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Visitors regularly stop by at the Backyard Barnyard Foundation and Sanctuary in central Phoenix .EXPAND
Visitors regularly stop by at the Backyard Barnyard Foundation and Sanctuary in central Phoenix .
Robrt L. Pela

Herd Mentality: Bonnie and Tom and the Urban Phoenix Barnyard

Editor's Note: Robrt L. Pela writes about the people and places that define the Phoenix area.

Bonnie Drescher West heard a goat crying one day at her veterinarian’s office. She was there with her dog, and she asked to meet the goat. “His name was Cedric, and he had been abused,” she said. “I came home and said to my husband, Tom, ‘We’re adopting a goat.’”

“I’m always the last to know,” Tom said, and then he laughed. Cedric the goat still lives with Tom and Bonnie at the acre-wide Backyard Barnyard Foundation and Sanctuary in central Phoenix.

It can be hard to explain, Bonnie said on a recent Saturday afternoon, what Backyard Barnyard is. “People know we’re here,” she said, “although we don’t advertise. We don’t give out our address. But people come to the fence every day to talk to the animals, and feed them. They bring us animals and we have to tell them we aren’t a rescue, we’re a sanctuary. We don’t adopt out. We don’t sell eggs or take every stray. When it comes to pigs and goats, I sometimes have to say, ‘I’m sorry, I just can’t.’”

Courteous people come to the front door with their strays, Tom said. “Then, there are the chuckleheads who dump chickens over the fence in the middle of the night,” he confided. “We get a lot of chickens that way.”

Once, Bonnie and Tom found a box of bunnies tied to the fence. Another time, a family brought a pig named Hammy and said they were moving and couldn’t take her with them.

The woman who sold them their house and its plot of land in 2011 left behind her two Labradors.

“We bought the house from her because there were all these animals living here,” Bonnie said, “and we were worried about what would happen to them.”

“I think I found the house,” Tom said.

“You didn’t,” Bonnie replied. “It was me.”

Bonnie and Tom had lived in the neighborhood for nearly 15 years before buying the sanctuary. They also share their land with two sheep, five donkeys, three goats, and a lot of chickens. There were three turkeys, most notably Eddie, a meat-bred turkey rescued from a Tucson post office, who waddled because his breast was so large. There were seven pigs, one of them named Albert Swinestein.

“We’re not zoned for cattle,” Bonnie explained, “otherwise we’d have cows. We have five dogs.”

“Six dogs,” Tom said, and they both laughed. “This is what happens when you live with this many animals. You lose track.”

One of the swine, 150-pound Romeo, came from a woman who collected ceramic pigs. “So her son thought it would be a good idea to buy her a real pig,” Bonnie said, then rolled her eyes.

Someone recently brought a chicken named Miley Cyrus to leave at Backyard Barnyard. The man left a donation and some feed. A few days ago, he texted to ask how Miley Cyrus was doing. Tom texted back a photo of the hen, posing with a rooster and looking content.

Sometimes, Bonnie said, people ask her to feel guilty. “They say, ‘If you won’t take this pig, I guess I’ll just have to slaughter it.’ I tell them that shouldn’t be their first choice. I give them the names of other sanctuaries.”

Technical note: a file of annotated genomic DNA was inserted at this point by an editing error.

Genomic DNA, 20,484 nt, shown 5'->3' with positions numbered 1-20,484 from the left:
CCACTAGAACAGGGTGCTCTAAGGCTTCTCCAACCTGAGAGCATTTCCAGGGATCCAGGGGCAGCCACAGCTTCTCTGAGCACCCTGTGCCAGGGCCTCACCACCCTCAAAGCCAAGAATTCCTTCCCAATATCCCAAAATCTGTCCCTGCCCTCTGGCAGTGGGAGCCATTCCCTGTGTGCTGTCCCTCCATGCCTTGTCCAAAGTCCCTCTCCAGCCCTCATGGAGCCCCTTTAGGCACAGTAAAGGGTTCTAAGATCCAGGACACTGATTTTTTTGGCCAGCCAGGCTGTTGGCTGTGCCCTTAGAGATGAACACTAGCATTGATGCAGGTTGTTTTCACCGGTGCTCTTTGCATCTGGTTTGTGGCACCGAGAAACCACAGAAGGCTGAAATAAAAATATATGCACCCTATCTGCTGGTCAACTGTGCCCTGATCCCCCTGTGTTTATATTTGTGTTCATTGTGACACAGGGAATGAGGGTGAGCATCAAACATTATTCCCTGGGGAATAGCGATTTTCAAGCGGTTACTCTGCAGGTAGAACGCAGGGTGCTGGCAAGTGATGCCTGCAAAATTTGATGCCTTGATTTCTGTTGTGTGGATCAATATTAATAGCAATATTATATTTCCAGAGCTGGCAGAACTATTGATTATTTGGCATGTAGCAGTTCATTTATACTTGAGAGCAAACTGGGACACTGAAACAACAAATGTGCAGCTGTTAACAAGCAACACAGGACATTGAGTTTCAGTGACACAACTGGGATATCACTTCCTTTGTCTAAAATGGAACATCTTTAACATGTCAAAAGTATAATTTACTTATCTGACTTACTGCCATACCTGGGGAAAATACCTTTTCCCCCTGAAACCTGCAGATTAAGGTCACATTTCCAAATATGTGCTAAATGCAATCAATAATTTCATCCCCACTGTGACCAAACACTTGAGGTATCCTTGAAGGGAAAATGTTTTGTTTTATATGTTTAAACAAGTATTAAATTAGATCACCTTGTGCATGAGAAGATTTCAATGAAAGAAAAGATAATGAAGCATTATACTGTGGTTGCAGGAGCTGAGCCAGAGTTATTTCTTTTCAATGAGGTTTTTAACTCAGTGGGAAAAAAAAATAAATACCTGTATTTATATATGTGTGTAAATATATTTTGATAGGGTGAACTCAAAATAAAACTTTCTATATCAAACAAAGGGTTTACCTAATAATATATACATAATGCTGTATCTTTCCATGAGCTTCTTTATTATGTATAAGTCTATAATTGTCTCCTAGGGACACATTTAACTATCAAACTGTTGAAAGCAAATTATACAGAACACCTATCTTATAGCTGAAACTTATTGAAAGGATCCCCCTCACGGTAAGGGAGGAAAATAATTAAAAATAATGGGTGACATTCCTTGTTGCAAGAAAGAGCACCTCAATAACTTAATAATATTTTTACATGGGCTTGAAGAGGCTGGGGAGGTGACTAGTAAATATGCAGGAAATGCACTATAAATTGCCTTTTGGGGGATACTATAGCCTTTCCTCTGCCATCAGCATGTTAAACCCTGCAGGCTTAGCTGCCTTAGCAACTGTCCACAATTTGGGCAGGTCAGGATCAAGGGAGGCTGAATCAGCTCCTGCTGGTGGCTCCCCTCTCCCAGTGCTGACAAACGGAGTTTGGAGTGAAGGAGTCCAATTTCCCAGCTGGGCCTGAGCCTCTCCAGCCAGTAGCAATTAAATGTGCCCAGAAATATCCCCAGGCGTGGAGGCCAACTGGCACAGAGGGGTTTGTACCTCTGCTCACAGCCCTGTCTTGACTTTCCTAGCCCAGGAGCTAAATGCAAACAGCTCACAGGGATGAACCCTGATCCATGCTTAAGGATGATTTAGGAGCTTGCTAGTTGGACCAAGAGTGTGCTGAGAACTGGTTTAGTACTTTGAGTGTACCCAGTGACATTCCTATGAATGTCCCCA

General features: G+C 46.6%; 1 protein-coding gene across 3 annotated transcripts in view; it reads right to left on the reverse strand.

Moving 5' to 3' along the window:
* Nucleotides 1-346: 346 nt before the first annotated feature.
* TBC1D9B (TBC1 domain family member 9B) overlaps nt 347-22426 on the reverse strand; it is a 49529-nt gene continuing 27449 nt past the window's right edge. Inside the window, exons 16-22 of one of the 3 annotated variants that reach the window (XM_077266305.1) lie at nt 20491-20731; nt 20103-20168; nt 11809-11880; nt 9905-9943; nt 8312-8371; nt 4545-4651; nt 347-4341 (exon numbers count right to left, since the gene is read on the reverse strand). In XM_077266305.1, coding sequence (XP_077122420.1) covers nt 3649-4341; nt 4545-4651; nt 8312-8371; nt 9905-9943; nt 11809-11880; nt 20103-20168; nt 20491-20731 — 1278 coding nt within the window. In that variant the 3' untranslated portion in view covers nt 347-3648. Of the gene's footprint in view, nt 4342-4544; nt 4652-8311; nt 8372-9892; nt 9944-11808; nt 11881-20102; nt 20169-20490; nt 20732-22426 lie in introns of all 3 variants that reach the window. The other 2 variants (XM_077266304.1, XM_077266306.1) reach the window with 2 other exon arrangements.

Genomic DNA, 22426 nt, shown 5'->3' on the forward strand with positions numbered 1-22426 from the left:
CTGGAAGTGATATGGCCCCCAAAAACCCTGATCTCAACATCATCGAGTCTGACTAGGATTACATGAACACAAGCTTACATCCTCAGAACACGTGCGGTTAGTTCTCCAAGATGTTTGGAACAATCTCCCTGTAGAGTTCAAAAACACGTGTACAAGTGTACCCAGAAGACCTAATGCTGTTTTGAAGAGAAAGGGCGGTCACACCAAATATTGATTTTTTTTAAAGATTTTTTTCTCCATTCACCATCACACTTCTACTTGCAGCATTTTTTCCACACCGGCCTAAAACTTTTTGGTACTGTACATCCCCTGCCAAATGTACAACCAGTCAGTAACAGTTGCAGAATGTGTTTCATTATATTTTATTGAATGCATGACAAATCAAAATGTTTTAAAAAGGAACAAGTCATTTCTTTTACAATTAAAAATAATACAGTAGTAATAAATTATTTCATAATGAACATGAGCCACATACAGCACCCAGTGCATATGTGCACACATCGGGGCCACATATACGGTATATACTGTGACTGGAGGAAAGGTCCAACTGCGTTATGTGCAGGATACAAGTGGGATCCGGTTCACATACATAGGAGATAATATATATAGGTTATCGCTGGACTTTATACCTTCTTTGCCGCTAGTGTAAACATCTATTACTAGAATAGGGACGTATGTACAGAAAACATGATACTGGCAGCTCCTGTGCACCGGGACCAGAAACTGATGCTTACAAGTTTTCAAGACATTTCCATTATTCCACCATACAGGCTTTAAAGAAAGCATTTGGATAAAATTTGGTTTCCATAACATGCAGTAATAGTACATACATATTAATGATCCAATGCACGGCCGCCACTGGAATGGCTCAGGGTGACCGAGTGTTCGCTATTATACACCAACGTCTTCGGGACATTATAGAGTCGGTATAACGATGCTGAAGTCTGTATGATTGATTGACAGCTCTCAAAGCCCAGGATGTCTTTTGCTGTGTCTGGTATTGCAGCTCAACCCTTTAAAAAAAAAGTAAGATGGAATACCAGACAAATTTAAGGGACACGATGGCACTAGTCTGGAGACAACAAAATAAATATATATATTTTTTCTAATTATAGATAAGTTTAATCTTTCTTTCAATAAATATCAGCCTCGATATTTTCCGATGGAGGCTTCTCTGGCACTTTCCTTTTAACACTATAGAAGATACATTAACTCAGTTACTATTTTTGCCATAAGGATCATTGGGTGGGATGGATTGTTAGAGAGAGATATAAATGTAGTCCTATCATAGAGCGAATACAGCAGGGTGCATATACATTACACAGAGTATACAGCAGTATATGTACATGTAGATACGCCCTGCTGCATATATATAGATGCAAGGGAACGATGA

Bonnie doesn’t feel guilty. She and Tom share their house with 11 cats, those six dogs, and a 17-year-old pig named Frank. The cats have the entire upstairs to themselves: 1,200 square feet of gambol and sunbaths. There was no odor of animals in the house.

“Cleaning is an all-day, ongoing project, especially with the cats,” Bonnie admitted. “The pig is house-trained, so he’ll let us know when he needs to go outside. Sometimes, one of the dogs poops on the floor. It’s just who we are.”

Bonnie works at a local law firm, Tom for the Humane Society. “If we had the time, we’d formalize our outreach,” Bonnie said. “Right now it’s evenings and weekends. I have a Girl Scout troop coming next week to visit the animals.”

The Backyard Barnyard’s nonprofit status allows Bonnie to take donations toward food and veterinarian care for the animals. She wished there was more time and money to spend educating about potbelly pigs. She pleaded with people to spay and neuter their pigs. “Female pigs are fertile once a month and get real bitchy,” she warned. “Males will hump your leg nonstop if they’re not fixed.”

Breeders don’t tell prospective pig owners that pigs grow until they’re about 6 years old, Bonnie said. “They lie and say that these little pigs stay little. In five years, that little pig is going to weigh 70 or 80 pounds. Pigs are wonderful, but they’re more difficult than an 80-pound dog.”

That family that turned up at Bonnie and Tom’s with Hammy, the cheerful 100-pound sow with health issues — “they paid $5,000 for her from a breeder in Utah who said she was a micro-mini pig," huffed Bonnie. “There’s no such thing.”

The family told Bonnie they would mail a donation. “They never did,” she said.

“We don’t normally name our pets after food,” Tom explained about Hammy. “She came here with that name.”

“We call her Hampton,” added Bonnie, who’d like one day to write a children’s book about caring for animals.

A group of people stood at Backyard Barnyard’s cyclone fence, talking to Romeo. “We come here every week,” one of them told Bonnie, then pointed to Albert Swinestein. “I’ve always wanted a pig, but not a big one like this. One of those cute little ones that fit in your lap.”

Bonnie smiled at the woman. Tom raised a hand in greeting. “Thank you for coming out here to say hello to everyone.”

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